Each team crowded around their designated champion. Nielsen took a mulligan for Game 2 and they were off. Savvidis kept a two-lander and had to sweat his third land on turn three, but Polluted Delta came to his rescue. Still, his draw was clunky and didn't let him get on the board. Nielsen meanwhile had gone Caryatid into Courser. He hit for 2 and tried Wingmate Roc, but ran into Disdainful Stroke.

Savvidis found a scry-land and kept a good one on top. Nielsen played a second Courser of Kruphix and then a Windswept Heath off the top of his deck. Satyr Wayfinder milled a Soul of Theros. Savvidis offed one Courser with Murderous Cut, then untapped and played Doomwake Giant. Nielsen answered with Hornet Queen.

Here, a moment of forgetfulness for Savvidis became a staggering blunder. With a second Doomwake Giant in his hand, he passed the turn, holding up Negate and Sultai Charm. Nielsen could barely contain his excitement as he untapped. He Thoughtseized. Savvidis Negated. Then he turned all his creatures sideways and activated the Soul of Theros in his graveyard. Sultai Charm could kill the Queen, but it was still lethal damage.

Savvidis 1 - Nielsen 1

Teammates have gathered around Davvidis and Nielsen, the tournament to be decided by the result of their final game.

Again Nielsen had to mulligan, but he stayed on six. Savvidis had the textbook second-turn Sylvan Caryatid, third-turn Courser of Kruphix, but missed the part where he would reveal a land that he desperately needed. There was still no land on turn four, and he Thoughtseized, taking Nielsen's Whip of Erebos and leaving behind three Murderous Cut and two Siege Rhino. The discarded card also enabled Nielsen to Cut down the Courser, putting land further out of reach for Savvidis.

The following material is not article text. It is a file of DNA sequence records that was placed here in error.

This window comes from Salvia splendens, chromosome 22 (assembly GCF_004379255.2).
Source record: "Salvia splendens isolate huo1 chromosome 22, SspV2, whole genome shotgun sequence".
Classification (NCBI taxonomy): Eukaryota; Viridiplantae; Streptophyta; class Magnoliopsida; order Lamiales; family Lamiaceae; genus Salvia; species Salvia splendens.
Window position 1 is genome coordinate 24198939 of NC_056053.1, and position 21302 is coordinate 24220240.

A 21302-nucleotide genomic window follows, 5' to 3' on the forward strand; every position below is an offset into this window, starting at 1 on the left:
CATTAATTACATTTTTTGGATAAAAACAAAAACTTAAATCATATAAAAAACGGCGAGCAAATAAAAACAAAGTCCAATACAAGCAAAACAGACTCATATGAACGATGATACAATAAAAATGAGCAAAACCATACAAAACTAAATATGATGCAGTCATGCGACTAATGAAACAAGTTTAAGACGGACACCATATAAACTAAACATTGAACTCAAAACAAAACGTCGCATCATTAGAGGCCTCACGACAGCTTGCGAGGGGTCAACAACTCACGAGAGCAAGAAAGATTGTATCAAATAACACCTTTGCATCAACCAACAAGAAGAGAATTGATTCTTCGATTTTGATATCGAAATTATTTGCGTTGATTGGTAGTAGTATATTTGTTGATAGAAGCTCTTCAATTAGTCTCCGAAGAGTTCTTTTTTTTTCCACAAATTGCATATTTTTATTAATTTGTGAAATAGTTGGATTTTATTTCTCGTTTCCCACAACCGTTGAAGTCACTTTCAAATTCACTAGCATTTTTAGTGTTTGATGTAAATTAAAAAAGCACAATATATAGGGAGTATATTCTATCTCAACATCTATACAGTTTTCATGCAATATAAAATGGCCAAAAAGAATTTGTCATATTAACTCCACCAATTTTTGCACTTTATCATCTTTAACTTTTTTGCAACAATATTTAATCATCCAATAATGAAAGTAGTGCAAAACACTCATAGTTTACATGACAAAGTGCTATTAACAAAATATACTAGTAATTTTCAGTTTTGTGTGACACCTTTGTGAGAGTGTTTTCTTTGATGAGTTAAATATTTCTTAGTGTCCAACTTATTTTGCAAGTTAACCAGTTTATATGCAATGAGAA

Nielsen ripped land number four and started casting Rhinos, each met by Hero's Downfall from Savvidis, whose deck stubbornly refused to give him another land. By way of compromise, it gave him Ashiok, Nightmare Weaver. Nielsen needed a rip in the worst way, but found only lands. Ashiok's loyalty ticked higher and higher, with some tasty goodies being tucked away for later. Nielsen drew Thoughtseize and stole Disdainful Stroke.

Ashiok was at nine loyalty, and Savvidis simply couldn't resist going ultimate. In the aftermath, there are some who said he acted precipitously. Nevertheless, he left Nielsen empty-handed. His shortness of mana was his only weakness.

Nielsen drew a nice one: Siege Rhino.

Still tight on mana, Savvidis summoned a Courser and upped Ashiok.

When Nielsen peeked at his next draw his teammates faces betrayed that it had been another winner. He tapped seven and put down Duneblast.

Ashiok was exposed. Savvidis spent Bile Blight on the Rhino to keep his Planeswalker, but things were going from bad to worse.

After Savvidis got no help on his turn, Nielsen again went to the top of his deck, and this time his teammates didn't bother holding back the cheers.

It was Wingmate Roc. You couldn't have scripted a better sequence of top-decks.

A turn later, Team Denmark became World Magic Cup Champions.

Congratulations to Team Denmark, 2014 World Magic Cup Champions!